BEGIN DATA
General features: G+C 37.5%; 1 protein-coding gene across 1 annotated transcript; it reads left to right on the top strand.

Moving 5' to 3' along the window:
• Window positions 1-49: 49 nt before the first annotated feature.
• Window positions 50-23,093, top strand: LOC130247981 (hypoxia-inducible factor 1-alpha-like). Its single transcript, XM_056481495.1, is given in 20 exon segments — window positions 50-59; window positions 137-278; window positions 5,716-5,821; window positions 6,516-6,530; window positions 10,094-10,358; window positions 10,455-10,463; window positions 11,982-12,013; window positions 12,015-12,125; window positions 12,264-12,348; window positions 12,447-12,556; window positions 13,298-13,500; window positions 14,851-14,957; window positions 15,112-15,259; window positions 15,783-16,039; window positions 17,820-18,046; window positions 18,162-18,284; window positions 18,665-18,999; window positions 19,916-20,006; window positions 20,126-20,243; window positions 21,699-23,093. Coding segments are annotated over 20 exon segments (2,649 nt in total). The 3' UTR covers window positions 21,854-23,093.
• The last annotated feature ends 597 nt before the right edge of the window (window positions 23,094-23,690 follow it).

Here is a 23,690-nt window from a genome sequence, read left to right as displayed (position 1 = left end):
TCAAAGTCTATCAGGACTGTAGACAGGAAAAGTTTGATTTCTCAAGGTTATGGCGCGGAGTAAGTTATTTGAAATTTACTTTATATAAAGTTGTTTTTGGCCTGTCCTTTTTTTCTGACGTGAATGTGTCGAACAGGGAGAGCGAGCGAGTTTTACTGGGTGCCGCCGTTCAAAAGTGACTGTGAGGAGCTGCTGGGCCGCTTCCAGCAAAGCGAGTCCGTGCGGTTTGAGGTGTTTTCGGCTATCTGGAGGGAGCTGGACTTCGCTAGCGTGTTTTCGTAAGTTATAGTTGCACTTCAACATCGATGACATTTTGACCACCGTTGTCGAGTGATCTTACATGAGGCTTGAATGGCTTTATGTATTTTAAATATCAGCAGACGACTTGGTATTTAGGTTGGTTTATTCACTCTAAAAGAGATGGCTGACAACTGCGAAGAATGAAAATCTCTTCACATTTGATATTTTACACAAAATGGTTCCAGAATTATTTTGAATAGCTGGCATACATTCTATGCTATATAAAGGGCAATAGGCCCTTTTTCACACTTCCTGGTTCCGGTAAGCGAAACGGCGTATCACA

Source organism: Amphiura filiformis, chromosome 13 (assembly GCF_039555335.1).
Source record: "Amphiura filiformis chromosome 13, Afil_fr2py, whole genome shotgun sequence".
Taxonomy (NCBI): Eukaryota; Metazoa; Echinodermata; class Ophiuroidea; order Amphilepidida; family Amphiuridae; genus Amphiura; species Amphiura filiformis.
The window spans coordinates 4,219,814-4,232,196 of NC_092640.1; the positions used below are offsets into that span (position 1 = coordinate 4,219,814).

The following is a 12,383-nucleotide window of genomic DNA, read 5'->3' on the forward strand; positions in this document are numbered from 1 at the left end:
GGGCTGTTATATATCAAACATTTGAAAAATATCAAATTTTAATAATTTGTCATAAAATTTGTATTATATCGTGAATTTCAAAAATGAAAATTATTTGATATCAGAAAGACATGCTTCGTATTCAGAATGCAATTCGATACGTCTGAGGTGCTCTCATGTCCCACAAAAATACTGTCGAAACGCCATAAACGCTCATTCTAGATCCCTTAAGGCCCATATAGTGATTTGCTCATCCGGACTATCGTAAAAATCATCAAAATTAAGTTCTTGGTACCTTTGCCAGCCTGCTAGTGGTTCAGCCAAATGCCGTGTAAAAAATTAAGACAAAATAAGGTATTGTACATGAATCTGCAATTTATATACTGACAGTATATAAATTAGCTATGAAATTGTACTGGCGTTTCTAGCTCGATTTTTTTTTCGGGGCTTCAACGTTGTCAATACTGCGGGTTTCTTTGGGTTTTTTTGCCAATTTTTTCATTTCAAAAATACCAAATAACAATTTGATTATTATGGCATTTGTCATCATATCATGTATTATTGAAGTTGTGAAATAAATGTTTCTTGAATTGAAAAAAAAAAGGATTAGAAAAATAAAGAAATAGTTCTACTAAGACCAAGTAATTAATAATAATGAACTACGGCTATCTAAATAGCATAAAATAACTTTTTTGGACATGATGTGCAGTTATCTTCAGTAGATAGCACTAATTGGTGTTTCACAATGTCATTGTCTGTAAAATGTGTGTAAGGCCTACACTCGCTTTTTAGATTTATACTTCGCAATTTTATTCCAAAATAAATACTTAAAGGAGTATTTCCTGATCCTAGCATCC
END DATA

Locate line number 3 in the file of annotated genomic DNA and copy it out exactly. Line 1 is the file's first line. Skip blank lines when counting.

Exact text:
• Window positions 1-49: 49 nt before the first annotated feature.